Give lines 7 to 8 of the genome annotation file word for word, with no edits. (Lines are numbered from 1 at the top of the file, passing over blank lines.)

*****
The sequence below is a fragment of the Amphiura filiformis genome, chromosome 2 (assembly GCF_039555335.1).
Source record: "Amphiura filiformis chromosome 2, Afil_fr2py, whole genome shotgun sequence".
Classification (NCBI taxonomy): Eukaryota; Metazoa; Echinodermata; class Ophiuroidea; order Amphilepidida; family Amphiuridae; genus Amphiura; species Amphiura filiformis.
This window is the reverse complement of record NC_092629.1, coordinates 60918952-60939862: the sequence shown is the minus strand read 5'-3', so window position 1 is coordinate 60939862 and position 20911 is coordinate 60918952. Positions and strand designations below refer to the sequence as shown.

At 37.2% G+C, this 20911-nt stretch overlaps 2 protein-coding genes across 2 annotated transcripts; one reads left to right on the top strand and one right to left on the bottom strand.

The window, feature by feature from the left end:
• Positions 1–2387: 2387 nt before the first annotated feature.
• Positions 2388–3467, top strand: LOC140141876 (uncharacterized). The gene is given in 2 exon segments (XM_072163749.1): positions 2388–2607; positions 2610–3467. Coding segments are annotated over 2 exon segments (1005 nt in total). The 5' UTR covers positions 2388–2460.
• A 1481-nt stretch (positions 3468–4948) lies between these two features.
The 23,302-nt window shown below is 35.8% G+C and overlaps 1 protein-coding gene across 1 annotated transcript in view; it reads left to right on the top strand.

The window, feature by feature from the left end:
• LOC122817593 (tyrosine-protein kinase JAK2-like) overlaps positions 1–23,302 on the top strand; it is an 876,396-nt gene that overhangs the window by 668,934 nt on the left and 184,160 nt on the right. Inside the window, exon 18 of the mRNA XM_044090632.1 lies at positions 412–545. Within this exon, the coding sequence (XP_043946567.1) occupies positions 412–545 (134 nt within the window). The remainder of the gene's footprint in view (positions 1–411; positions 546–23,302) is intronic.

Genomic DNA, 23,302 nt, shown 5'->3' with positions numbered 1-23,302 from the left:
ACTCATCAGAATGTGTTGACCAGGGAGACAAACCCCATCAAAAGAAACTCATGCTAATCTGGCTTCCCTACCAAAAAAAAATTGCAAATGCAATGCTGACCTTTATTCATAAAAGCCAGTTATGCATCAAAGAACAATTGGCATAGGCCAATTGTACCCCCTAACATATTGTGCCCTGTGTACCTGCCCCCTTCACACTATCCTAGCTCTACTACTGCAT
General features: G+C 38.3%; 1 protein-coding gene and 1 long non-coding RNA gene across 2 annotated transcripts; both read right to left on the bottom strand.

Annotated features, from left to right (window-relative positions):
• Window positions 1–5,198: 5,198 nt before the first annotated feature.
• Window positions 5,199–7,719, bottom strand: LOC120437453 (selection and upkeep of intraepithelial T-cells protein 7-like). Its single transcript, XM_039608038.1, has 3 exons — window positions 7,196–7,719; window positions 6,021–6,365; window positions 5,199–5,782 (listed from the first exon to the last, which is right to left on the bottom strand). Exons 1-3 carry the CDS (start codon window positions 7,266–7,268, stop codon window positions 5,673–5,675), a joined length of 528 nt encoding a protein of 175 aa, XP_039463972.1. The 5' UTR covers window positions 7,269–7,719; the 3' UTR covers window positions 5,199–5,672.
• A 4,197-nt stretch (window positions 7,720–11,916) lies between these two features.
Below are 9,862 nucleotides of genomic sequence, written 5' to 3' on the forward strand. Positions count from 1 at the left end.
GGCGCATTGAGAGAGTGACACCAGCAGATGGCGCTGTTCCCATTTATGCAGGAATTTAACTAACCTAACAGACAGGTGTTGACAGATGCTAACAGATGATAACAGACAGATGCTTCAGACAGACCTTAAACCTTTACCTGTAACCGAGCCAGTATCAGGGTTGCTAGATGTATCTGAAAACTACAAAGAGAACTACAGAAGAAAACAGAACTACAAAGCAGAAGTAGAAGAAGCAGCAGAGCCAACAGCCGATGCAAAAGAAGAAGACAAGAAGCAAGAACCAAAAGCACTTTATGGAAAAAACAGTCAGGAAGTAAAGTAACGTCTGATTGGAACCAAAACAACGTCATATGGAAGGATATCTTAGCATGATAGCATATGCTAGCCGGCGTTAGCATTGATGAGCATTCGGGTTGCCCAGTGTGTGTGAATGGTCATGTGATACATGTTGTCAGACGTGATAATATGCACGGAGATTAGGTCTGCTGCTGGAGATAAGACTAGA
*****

• Positions 1–2387: 2387 nt before the first annotated feature.
• Positions 2388–3467, top strand: LOC140141876 (uncharacterized). The gene is given in 2 exon segments (XM_072163749.1): positions 2388–2607; positions 2610–3467. Coding segments are annotated over 2 exon segments (1005 nt in total). The 5' UTR covers positions 2388–2460.